How did BMW, whose U.S. plant has been acclaimed as a symbol of America's resurgence as an auto manufacturer and exporter, become a symbol of the threat to America's manufacturing base instead?
BMW is wondering the same thing.
The plant in Spartanburg, South Carolina is deep in the heart of Trump country. It was the No. 1 U.S. automotive exporter in 2017, producing 272,346 BMW X models for foreign markets, representing a total value of about $8.8 billion, BMW said. That output makes it a net exporter from the U.S., unique among foreign automakers with U.S. factories.
"As a firm, with respect to trade in finished automobiles, BMW lowered the U.S. trade deficit by more than a billion dollars below what it otherwise would have been" in 2017, parent company BMW Group said in comments submitted to the U.S. Commerce Department, zeroing in on President Donald Trump's principal measuring stick for judging the merits of trade relationships.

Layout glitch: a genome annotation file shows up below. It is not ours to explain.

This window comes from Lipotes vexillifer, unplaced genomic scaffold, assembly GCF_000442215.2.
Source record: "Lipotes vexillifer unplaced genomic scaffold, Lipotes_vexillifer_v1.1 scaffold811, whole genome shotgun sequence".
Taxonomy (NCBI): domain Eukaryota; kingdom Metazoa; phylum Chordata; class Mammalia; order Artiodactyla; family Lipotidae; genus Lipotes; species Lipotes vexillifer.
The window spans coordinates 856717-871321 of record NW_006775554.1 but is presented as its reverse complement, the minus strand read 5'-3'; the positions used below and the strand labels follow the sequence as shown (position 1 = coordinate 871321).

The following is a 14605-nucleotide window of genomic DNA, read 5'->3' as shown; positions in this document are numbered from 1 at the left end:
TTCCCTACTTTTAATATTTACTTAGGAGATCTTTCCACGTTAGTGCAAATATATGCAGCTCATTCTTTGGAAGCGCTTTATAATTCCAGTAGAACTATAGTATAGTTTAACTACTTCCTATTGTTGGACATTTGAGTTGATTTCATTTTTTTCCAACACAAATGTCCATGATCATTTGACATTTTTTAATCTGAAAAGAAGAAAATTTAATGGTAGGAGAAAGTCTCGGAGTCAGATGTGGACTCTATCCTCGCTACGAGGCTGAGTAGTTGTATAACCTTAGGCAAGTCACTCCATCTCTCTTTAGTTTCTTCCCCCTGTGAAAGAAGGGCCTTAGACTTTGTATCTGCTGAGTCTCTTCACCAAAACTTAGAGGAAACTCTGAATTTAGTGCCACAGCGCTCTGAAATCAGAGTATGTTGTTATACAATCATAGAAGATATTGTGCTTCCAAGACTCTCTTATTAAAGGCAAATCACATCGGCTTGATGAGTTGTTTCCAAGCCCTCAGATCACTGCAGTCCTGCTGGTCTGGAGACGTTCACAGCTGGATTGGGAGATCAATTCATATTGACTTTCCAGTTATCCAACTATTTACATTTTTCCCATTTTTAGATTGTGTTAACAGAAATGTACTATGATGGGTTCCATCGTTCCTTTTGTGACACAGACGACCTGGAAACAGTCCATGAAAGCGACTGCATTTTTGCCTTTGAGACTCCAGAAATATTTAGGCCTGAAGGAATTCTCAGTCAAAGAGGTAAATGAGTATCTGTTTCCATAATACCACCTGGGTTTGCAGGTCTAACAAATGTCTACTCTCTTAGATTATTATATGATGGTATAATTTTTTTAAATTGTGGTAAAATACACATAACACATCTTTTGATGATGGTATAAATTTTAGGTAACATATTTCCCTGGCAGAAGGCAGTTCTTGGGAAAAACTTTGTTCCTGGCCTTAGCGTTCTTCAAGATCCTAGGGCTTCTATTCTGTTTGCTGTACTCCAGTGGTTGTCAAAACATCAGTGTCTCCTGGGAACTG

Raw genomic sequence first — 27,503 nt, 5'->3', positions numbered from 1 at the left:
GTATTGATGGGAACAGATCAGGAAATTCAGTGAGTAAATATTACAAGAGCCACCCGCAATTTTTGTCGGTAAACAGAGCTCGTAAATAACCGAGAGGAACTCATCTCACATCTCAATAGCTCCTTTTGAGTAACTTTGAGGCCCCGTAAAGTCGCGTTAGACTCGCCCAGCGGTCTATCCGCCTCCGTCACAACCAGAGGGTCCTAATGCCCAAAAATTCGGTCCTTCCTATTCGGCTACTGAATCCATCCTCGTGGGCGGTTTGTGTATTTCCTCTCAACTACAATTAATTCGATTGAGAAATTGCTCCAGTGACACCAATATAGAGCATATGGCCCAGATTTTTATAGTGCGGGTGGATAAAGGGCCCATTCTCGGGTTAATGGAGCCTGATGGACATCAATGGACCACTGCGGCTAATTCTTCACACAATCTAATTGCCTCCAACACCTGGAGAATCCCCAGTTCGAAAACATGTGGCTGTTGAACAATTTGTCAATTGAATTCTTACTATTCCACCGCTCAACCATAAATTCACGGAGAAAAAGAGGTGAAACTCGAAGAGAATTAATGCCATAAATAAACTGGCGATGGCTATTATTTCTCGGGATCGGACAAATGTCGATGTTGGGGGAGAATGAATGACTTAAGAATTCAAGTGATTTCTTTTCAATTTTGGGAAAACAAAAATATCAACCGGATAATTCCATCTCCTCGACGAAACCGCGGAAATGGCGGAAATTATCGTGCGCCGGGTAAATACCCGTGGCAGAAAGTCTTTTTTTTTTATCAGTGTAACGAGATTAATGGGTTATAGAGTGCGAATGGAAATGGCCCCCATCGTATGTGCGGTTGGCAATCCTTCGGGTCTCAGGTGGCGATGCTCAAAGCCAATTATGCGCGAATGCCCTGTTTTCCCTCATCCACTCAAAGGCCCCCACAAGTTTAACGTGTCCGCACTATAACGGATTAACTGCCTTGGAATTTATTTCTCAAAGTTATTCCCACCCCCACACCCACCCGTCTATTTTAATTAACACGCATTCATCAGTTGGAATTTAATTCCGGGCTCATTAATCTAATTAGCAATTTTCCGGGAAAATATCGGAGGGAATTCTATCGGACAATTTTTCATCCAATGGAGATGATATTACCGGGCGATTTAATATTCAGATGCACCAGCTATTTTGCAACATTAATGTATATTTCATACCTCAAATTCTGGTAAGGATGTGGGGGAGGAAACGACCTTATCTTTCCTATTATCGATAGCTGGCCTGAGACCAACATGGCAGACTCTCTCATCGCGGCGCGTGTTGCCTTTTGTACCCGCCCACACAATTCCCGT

And yet it's BMW that has been thrust in the middle of multiple trade battles involving China, the EU and Mexico, driven by Trump's insistence that foreign producers and plants are bleeding the U.S. and its economy. The administration has threatened a 25 percent tariff on BMW's imports from Europe and Mexico, while its exports could face retaliatory EU tariffs on top of the ones China has imposed.
BMW and its supporters, especially in South Carolina, have reacted strongly to the tariff threat.
"Recognizing that BMW's Spartanburg facility is the only net exporter plant in the U.S. — shipping about 70 percent of its production to more than 120 countries — it should be exempt from tariffs," said South Carolina Commerce Secretary Bobby Hitt, in an email to Automotive News. Hitt is a former spokesman for the Spartanburg plant.
The American International Automobile Dealers Association said in comments to the Commerce Department that U.S. tariffs would undermine rather than enhance U.S. national security.